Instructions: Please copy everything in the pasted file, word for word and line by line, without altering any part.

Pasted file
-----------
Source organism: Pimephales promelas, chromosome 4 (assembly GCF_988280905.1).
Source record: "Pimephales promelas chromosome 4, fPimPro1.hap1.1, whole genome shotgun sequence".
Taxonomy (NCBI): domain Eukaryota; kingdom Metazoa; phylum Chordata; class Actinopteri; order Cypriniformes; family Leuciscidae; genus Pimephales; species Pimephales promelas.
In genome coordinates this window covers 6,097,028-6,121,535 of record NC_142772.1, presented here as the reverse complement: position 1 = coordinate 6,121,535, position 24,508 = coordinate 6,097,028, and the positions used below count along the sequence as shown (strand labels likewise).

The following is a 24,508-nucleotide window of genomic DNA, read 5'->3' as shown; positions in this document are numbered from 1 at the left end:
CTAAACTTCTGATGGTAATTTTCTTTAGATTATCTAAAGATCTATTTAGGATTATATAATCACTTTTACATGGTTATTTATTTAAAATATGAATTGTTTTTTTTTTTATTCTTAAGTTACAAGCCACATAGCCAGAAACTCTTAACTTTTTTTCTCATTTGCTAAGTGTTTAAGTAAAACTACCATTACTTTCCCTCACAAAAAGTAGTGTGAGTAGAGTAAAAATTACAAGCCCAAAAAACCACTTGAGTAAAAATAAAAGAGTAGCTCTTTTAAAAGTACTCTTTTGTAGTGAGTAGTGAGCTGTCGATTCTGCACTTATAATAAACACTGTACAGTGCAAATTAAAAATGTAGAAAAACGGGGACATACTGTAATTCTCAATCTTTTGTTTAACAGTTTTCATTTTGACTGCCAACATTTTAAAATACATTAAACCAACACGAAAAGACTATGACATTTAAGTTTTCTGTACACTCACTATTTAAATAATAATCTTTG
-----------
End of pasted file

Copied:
Source organism: Pimephales promelas, chromosome 4 (assembly GCF_988280905.1).
Source record: "Pimephales promelas chromosome 4, fPimPro1.hap1.1, whole genome shotgun sequence".
Taxonomy (NCBI): domain Eukaryota; kingdom Metazoa; phylum Chordata; class Actinopteri; order Cypriniformes; family Leuciscidae; genus Pimephales; species Pimephales promelas.
In genome coordinates this window covers 6,097,028-6,121,535 of record NC_142772.1, presented here as the reverse complement: position 1 = coordinate 6,121,535, position 24,508 = coordinate 6,097,028, and the positions used below count along the sequence as shown (strand labels likewise).

The following is a 24,508-nucleotide window of genomic DNA, read 5'->3' as shown; positions in this document are numbered from 1 at the left end:
CTAAACTTCTGATGGTAATTTTCTTTAGATTATCTAAAGATCTATTTAGGATTATATAATCACTTTTACATGGTTATTTATTTAAAATATGAATTGTTTTTTTTTTTATTCTTAAGTTACAAGCCACATAGCCAGAAACTCTTAACTTTTTTTCTCATTTGCTAAGTGTTTAAGTAAAACTACCATTACTTTCCCTCACAAAAAGTAGTGTGAGTAGAGTAAAAATTACAAGCCCAAAAAACCACTTGAGTAAAAATAAAAGAGTAGCTCTTTTAAAAGTACTCTTTTGTAGTGAGTAGTGAGCTGTCGATTCTGCACTTATAATAAACACTGTACAGTGCAAATTAAAAATGTAGAAAAACGGGGACATACTGTAATTCTCAATCTTTTGTTTAACAGTTTTCATTTTGACTGCCAACATTTTAAAATACATTAAACCAACACGAAAAGACTATGACATTTAAGTTTTCTGTACACTCACTATTTAAATAATAATCTTTG